$101 billion in contractual obligations is breathtaking? What is really surprising is that Toronto Globe and Mail’s BC political reporter didn’t notice before February of 2017. On one hand, I applaud Ms. Hunter for daring to mention the subject now. On the other hand, I wonder why she previously avoided this huge issue and did not report it fully in her newspaper?
Dr. Harry Swain explains in detail how BC Hydro can show a profit while losing money. He then describes the “oversight” process involving Site C.
We know the Premier vowed to get Site C dam past the “point of no return” before the May 2017 provincial election. Clark’s Liberals have their own reasons for Site C haste and these eventually will be revealed, perhaps by a postmortem report of an inquiry into the economic destruction of BC Hydro. However, we do know that incautiously pushing a project forward can be costly. Unfortunately, the cost of error will fall not on decision makers but on taxpayers not wealthy enough to hide their income elsewhere.
For eight years now, I’ve been posting words on the Internet. I was influenced in the beginning by my first two grandsons, now pushing 11 years of age. I looked at these youngsters, and the ones that followed, and concluded that I owed a duty to agitate for a better world. I want all children to have best possible opportunities for education and opportunity, to live in a society that is fair and respectful to people and values the environmental riches of our land.
I’m happy to have been involved in this commitment but I hope the May election will be a turning point. It will be a time to decide whether or not the powerful self-interests of privileged people are insurmountable.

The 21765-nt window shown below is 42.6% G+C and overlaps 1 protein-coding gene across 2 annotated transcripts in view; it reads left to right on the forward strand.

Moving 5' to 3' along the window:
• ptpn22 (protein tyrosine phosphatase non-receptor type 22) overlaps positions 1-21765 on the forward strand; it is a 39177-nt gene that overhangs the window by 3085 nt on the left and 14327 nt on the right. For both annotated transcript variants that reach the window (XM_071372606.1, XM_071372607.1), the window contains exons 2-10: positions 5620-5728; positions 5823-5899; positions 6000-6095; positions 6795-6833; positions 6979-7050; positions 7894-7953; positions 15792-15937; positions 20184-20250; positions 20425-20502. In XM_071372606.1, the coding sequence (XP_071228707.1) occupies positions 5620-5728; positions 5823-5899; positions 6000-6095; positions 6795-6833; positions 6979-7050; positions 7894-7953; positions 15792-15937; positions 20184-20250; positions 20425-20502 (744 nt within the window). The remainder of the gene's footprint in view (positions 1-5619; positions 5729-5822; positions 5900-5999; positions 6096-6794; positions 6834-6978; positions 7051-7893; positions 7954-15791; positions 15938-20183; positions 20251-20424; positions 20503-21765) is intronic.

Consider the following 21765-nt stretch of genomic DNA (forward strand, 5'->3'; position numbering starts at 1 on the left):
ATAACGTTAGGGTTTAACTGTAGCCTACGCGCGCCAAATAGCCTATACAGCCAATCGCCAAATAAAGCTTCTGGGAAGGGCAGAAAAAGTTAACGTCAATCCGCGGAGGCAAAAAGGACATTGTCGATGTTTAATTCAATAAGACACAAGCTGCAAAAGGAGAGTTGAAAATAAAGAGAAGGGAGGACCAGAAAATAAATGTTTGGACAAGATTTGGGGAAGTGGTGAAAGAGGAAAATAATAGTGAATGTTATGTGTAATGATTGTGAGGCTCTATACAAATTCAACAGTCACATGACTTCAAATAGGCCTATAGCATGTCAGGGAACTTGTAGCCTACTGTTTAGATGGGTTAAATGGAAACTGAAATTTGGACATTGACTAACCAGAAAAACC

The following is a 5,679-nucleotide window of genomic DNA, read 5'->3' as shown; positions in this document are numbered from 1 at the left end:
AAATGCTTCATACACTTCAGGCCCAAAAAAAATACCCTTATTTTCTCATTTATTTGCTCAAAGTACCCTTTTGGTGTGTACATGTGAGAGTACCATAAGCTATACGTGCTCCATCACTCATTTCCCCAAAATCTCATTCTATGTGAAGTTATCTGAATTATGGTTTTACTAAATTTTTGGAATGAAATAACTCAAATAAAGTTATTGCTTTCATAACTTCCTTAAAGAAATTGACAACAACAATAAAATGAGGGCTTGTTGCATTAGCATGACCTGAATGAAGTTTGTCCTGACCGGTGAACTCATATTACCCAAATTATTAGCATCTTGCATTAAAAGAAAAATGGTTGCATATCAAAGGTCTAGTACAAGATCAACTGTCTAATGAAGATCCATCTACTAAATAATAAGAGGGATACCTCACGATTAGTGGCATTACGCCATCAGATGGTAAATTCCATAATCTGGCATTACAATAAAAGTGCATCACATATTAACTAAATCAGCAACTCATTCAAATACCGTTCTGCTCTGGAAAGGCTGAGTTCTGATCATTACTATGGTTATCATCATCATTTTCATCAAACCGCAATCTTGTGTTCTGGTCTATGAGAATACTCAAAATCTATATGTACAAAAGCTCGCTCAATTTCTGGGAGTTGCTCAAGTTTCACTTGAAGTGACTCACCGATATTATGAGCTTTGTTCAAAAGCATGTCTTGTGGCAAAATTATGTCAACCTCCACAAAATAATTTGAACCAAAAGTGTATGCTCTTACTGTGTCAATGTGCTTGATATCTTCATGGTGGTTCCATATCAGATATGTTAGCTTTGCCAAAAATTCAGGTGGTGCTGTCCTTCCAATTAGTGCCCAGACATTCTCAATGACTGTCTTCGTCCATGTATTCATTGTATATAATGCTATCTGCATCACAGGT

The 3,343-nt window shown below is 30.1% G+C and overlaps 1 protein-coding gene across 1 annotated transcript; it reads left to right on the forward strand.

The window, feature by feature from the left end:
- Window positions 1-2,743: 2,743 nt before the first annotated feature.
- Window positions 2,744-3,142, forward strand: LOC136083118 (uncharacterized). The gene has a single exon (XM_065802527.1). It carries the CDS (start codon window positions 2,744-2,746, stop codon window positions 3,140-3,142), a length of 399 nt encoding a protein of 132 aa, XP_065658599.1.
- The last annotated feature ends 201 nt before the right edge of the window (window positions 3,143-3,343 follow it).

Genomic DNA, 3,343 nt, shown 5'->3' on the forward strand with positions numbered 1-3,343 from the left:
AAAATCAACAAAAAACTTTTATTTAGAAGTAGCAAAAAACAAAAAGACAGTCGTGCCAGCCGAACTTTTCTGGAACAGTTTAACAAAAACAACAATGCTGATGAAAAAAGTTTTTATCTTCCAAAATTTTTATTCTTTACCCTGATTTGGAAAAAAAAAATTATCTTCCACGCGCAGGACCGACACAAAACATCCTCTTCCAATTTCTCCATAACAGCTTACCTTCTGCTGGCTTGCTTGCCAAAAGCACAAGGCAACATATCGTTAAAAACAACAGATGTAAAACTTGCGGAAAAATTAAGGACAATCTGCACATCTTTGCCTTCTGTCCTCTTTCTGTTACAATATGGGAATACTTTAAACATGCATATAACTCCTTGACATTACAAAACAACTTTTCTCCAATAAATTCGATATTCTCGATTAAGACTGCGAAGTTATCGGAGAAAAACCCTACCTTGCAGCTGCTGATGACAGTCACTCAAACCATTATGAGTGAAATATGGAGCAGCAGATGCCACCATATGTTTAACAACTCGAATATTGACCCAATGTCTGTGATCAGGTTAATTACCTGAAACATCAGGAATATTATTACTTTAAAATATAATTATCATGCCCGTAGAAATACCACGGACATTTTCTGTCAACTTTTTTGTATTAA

In the real world, if a company grew its assets by $18 billion (138%) but reduced its production by 8%, heads would roll. In Premier Clark’s La La Land, party favours roll instead. Good Liberal CEO Jessica McDonald is secure in her job, at least until until May 9.
BC Hydro will lose hundreds of million of dollars per year on Site C dam output, according to a Vancouver Sun article by economist Marvin Shaffer. Facing an installation cost double that of power from utility-scale solar or gas fired turbines, additional hydro-electricity is unneeded and unaffordable. However, in the face of an election, the board of BC Hydro, loaded with Liberal patronage appointees, is not about to correct its faulty course.
BC Liberals released the 2017 Budget and Fiscal Plan. The government elected by promising a “DEBT-FREE BC” forecasts total provincial debt will grow $11 billion to a total of $78 billion in next three years. Under Christy Clark as Premier, provincial debt will have increased $33 billion, which was the total debt accumulated in the 130 years after British Columbia became Canada’s sixth province. That $78 billion does not include the debt portion of contractual obligations, which total $100 billion but are not mentioned anywhere in 149 pages of the Budget and Fiscal Plan. The PR strategy is to never admit these exist or have impact. This is egregious dishonesty.